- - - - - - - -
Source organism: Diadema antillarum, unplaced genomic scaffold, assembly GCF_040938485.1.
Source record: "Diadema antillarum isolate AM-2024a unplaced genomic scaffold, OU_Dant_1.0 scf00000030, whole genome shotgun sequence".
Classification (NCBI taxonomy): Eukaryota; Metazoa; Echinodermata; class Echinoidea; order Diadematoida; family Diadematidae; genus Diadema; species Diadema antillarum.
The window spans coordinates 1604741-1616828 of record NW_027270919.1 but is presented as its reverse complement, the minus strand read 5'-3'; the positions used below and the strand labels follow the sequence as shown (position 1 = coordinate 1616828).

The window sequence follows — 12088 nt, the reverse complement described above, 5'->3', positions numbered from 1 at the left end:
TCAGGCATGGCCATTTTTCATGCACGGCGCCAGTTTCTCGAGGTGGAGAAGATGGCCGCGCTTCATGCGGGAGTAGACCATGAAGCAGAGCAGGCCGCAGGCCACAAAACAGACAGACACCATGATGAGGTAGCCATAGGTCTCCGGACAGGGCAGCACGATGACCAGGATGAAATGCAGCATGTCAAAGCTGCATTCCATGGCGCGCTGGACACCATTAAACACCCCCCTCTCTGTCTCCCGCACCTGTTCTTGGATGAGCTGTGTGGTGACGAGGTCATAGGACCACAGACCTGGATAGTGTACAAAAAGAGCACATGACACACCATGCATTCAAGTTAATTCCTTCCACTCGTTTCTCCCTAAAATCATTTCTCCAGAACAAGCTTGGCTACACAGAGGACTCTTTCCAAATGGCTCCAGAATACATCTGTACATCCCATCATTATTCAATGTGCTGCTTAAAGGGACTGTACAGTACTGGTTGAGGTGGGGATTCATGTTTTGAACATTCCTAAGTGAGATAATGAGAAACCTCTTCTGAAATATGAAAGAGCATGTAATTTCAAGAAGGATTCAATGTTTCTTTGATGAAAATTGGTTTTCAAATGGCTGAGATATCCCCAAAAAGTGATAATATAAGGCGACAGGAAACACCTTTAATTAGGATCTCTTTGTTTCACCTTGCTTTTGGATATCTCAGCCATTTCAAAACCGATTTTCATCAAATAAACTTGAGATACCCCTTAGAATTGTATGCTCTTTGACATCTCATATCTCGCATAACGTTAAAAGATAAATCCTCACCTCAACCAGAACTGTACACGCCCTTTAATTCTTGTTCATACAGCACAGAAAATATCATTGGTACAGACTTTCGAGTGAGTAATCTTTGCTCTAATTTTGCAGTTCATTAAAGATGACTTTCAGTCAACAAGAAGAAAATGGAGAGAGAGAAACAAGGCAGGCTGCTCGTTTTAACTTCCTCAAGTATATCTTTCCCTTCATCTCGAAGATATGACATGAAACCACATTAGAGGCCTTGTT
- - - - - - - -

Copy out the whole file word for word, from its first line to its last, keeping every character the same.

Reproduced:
Source organism: Diadema antillarum, unplaced genomic scaffold, assembly GCF_040938485.1.
Source record: "Diadema antillarum isolate AM-2024a unplaced genomic scaffold, OU_Dant_1.0 scf00000030, whole genome shotgun sequence".
Classification (NCBI taxonomy): Eukaryota; Metazoa; Echinodermata; class Echinoidea; order Diadematoida; family Diadematidae; genus Diadema; species Diadema antillarum.
The window spans coordinates 1604741-1616828 of record NW_027270919.1 but is presented as its reverse complement, the minus strand read 5'-3'; the positions used below and the strand labels follow the sequence as shown (position 1 = coordinate 1616828).

The window sequence follows — 12088 nt, the reverse complement described above, 5'->3', positions numbered from 1 at the left end:
TCAGGCATGGCCATTTTTCATGCACGGCGCCAGTTTCTCGAGGTGGAGAAGATGGCCGCGCTTCATGCGGGAGTAGACCATGAAGCAGAGCAGGCCGCAGGCCACAAAACAGACAGACACCATGATGAGGTAGCCATAGGTCTCCGGACAGGGCAGCACGATGACCAGGATGAAATGCAGCATGTCAAAGCTGCATTCCATGGCGCGCTGGACACCATTAAACACCCCCCTCTCTGTCTCCCGCACCTGTTCTTGGATGAGCTGTGTGGTGACGAGGTCATAGGACCACAGACCTGGATAGTGTACAAAAAGAGCACATGACACACCATGCATTCAAGTTAATTCCTTCCACTCGTTTCTCCCTAAAATCATTTCTCCAGAACAAGCTTGGCTACACAGAGGACTCTTTCCAAATGGCTCCAGAATACATCTGTACATCCCATCATTATTCAATGTGCTGCTTAAAGGGACTGTACAGTACTGGTTGAGGTGGGGATTCATGTTTTGAACATTCCTAAGTGAGATAATGAGAAACCTCTTCTGAAATATGAAAGAGCATGTAATTTCAAGAAGGATTCAATGTTTCTTTGATGAAAATTGGTTTTCAAATGGCTGAGATATCCCCAAAAAGTGATAATATAAGGCGACAGGAAACACCTTTAATTAGGATCTCTTTGTTTCACCTTGCTTTTGGATATCTCAGCCATTTCAAAACCGATTTTCATCAAATAAACTTGAGATACCCCTTAGAATTGTATGCTCTTTGACATCTCATATCTCGCATAACGTTAAAAGATAAATCCTCACCTCAACCAGAACTGTACACGCCCTTTAATTCTTGTTCATACAGCACAGAAAATATCATTGGTACAGACTTTCGAGTGAGTAATCTTTGCTCTAATTTTGCAGTTCATTAAAGATGACTTTCAGTCAACAAGAAGAAAATGGAGAGAGAGAAACAAGGCAGGCTGCTCGTTTTAACTTCCTCAAGTATATCTTTCCCTTCATCTCGAAGATATGACATGAAACCACATTAGAGGCCTTGTT